Until our upstart genus surpassed them, dolphins were probably the largest brained, and presumably the most intelligent, creatures on the planet. Pound for pound, relative to body size, their brains are still among the largest in the animal kingdom—and larger than those of chimpanzees. The last common ancestor of humans and chimps lived some six million years ago. By comparison cetaceans such as dolphins split off from the rest of the mammal lineage about 55 million years ago, and they and primates haven’t shared an ancestor for 95 million years.
This means that primates and cetaceans have been on two different evolutionary trajectories for a very long time, and the result is not only two different body types but also two different kinds of brains. Primates, for example, have large frontal lobes, which are responsible for executive decision-making and planning. Dolphins don’t have much in the way of frontal lobes, but they still have an impressive flair for solving problems and, apparently, a capacity to plan for the future. Dolphins also have an extremely well developed and defined paralimbic system for processing emotions. One hypothesis is that it may be essential to the intimate social and emotional bonds that exist within dolphin communities.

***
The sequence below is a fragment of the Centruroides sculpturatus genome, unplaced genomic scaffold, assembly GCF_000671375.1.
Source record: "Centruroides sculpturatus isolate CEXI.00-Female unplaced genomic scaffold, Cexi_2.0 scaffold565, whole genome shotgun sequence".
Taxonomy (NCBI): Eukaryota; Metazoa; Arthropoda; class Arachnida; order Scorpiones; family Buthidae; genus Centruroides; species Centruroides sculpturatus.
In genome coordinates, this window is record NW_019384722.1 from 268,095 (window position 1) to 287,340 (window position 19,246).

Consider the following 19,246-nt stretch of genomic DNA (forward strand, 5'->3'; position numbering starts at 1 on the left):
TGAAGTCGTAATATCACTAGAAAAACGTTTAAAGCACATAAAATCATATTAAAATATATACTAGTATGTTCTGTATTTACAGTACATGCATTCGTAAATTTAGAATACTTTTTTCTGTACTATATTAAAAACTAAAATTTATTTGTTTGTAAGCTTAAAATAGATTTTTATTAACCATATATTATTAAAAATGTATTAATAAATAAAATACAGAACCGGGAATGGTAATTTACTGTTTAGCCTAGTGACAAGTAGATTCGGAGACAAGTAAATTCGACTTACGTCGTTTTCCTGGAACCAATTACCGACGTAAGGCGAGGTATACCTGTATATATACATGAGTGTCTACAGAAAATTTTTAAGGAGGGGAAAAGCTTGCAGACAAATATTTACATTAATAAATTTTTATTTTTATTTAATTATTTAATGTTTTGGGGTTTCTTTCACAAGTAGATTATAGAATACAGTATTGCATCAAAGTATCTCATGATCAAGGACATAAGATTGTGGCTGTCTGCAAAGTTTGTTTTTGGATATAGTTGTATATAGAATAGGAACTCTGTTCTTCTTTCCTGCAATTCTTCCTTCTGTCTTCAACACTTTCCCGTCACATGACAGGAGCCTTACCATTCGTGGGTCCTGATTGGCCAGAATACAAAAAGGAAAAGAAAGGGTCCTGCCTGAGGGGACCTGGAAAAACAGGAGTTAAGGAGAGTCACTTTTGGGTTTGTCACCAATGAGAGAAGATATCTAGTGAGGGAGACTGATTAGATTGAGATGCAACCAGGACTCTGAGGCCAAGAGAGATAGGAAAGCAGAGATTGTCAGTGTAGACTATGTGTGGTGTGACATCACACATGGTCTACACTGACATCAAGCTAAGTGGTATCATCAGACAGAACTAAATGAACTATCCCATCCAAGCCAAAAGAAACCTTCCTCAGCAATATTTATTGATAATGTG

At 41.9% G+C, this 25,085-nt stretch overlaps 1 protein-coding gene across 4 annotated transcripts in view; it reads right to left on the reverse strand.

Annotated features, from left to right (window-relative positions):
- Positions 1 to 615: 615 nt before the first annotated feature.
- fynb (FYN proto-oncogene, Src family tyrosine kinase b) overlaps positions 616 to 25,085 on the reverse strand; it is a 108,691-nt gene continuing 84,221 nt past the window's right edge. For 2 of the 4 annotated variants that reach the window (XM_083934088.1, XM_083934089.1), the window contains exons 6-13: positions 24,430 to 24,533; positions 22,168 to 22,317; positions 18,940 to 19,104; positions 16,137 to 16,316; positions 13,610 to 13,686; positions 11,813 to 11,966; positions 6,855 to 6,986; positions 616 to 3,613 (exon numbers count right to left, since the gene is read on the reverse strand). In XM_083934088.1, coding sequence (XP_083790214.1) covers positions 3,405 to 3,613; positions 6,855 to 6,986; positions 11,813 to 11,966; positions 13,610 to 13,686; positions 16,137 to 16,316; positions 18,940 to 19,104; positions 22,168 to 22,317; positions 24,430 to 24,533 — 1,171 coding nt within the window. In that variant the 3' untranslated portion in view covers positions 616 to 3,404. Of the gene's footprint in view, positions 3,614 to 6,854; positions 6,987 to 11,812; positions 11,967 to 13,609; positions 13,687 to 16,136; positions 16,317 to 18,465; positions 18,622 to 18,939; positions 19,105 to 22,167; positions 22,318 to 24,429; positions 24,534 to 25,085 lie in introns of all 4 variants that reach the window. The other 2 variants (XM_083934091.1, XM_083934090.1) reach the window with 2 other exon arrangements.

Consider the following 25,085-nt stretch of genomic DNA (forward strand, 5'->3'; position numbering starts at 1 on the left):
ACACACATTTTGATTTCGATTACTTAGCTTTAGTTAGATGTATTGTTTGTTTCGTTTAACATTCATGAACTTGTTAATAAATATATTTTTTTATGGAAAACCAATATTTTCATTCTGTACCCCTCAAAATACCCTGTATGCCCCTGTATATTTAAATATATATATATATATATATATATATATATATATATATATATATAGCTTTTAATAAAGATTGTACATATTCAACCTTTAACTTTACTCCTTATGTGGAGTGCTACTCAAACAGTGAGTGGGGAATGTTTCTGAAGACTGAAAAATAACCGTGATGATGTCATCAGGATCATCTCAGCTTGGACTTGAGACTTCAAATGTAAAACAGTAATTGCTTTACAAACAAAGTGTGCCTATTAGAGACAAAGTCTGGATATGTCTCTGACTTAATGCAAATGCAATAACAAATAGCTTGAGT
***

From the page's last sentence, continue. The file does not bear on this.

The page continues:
“A dolphin alone is not really a dolphin,” says Lori Marino, a biopsychologist and executive director of the Kimmela Center for Animal Advocacy. “Being a dolphin means being embedded in a complex social network. Even more so than with humans.”
The GLP aggregated and excerpted this blog/article to reflect the diversity of news, opinion and analysis. Read full, original post: It’s Time for a Conversation